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Uvularia sessilifolia - L.

Common Name Bellwort, Sessileleaf bellwort
Family Uvulariaceae
USDA hardiness 4-8
Known Hazards None known
Habitats Moist hardwood coves, alluvial bottomlands, thickets and xeric woods northwards from sea level to 1000 metres[43, 187, 270].
Range Eastern and southeastern N. America - New Brunswick to Ontario, south to Georgia and Arkansas.
Edibility Rating    (2 of 5)
Other Uses    (0 of 5)
Weed Potential No
Medicinal Rating    (1 of 5)
Care (info)
Fully Hardy Moist Soil Full shade Semi-shade
Uvularia sessilifolia Bellwort, Sessileleaf bellwort


commons.wikimedia.org/wiki/File:Uvularia_sessilifolia_-_Meehan.jpg
Uvularia sessilifolia Bellwort, Sessileleaf bellwort
commons.wikimedia.org/wiki/User:SB_Johnny

 

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Summary


Physical Characteristics

 icon of manicon of flower
Uvularia sessilifolia is a PERENNIAL growing to 0.3 m (1ft) by 0.3 m (1ft in) at a fast rate.
See above for USDA hardiness. It is hardy to UK zone 4. It is in flower from May to June. The species is hermaphrodite (has both male and female organs) and is pollinated by Insects.
Suitable for: light (sandy) and medium (loamy) soils and prefers well-drained soil. Suitable pH: mildly acid, neutral and basic (mildly alkaline) soils. It can grow in full shade (deep woodland) or semi-shade (light woodland). It prefers moist soil.

UK Hardiness Map US Hardiness Map

Synonyms

Oakesia sessilifolia. Oakesiella sessilifolia.

Plant Habitats

Woodland Garden Dappled Shade; Shady Edge; not Deep Shade;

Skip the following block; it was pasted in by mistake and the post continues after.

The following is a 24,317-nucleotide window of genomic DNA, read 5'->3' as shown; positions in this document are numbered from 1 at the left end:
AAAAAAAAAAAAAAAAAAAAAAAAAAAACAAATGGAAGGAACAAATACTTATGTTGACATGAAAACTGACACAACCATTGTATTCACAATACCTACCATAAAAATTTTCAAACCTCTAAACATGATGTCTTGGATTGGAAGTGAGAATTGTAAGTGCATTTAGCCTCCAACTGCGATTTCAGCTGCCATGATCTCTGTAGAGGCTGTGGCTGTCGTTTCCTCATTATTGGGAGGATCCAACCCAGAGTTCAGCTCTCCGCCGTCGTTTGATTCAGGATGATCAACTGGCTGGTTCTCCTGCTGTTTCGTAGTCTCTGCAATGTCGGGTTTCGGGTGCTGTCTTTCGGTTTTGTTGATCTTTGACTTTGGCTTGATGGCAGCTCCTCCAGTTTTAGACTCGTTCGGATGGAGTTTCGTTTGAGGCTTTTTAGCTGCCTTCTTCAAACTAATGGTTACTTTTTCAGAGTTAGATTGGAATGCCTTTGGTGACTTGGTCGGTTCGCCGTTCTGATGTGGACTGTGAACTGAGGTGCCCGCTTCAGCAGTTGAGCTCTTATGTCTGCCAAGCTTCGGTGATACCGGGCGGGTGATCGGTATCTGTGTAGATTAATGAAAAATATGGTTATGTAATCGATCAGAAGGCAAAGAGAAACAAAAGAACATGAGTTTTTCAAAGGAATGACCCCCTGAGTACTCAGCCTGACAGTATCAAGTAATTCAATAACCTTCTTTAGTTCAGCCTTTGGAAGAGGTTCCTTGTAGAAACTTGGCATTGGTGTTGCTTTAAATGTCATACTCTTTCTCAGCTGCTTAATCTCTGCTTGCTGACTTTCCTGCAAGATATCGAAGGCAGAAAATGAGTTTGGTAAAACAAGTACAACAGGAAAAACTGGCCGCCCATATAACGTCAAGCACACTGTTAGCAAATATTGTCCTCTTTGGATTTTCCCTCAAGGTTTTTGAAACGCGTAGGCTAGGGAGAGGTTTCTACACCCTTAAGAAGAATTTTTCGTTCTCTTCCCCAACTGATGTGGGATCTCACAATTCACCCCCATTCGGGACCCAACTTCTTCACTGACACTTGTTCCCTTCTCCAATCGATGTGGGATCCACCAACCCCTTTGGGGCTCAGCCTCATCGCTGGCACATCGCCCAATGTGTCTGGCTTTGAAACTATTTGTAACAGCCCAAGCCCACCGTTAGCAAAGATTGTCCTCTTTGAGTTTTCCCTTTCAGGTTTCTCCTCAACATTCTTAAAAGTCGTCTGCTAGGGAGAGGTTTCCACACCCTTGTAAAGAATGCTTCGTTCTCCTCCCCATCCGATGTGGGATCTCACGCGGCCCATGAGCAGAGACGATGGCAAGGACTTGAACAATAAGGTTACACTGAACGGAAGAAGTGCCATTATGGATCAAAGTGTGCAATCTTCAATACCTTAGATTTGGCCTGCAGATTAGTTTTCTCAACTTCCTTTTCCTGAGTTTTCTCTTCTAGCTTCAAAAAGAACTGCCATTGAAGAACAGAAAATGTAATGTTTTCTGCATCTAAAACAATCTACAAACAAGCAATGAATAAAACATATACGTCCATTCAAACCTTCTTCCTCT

Edible Uses

Edible Parts: Leaves  Root  Shoots
Edible Uses:

Young shoots - cooked[2, 61, 105, 161, 257]. The shoots are harvested when they are still tender enough to be broken off with a fingernail and are used as an asparagus substitute[46, 183]. Root - cooked[22, 46, 61, 105, 183] or used in diet drinks[183, 207].

References   More on Edible Uses

Medicinal Uses

Plants For A Future can not take any responsibility for any adverse effects from the use of plants. Always seek advice from a professional before using a plant medicinally.
Blood tonic  Poultice

A tea made from the roots is a blood purifier and is used in the treatment of diarrhoea[222, 257]. It is taken internally to aid in healing broken bones[222]. A poultice of the roots is applied to broken bones, boils etc[222, 257].

References   More on Medicinal Uses

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Other Uses

None known

Special Uses

Food Forest

References   More on Other Uses

Cultivation details

Requires a cool moist shady position and a light sandy soil[1, 42, 111]. Likes plenty of humus in the soil[111]. Grows well in a deciduous woodland garden[42, 200] and in the rock garden[200]. Plants grow much taller in rich soils and then succeed in the herbaceous border[222]. They can spread quite quickly when in a suitable position[233]. A very hardy plant, tolerating temperatures down to about -20°c[187]. This species is closely related to U. caroliniana[200]. For polyculture design as well as the above-ground architecture (form - tree, shrub etc. and size shown above) information on the habit and root pattern is also useful and given here if available. The plant growth habit is a clumper with limited spread [1-2]. The root pattern is rhizomatous with underground stems sending roots and shoots along their length [1-2].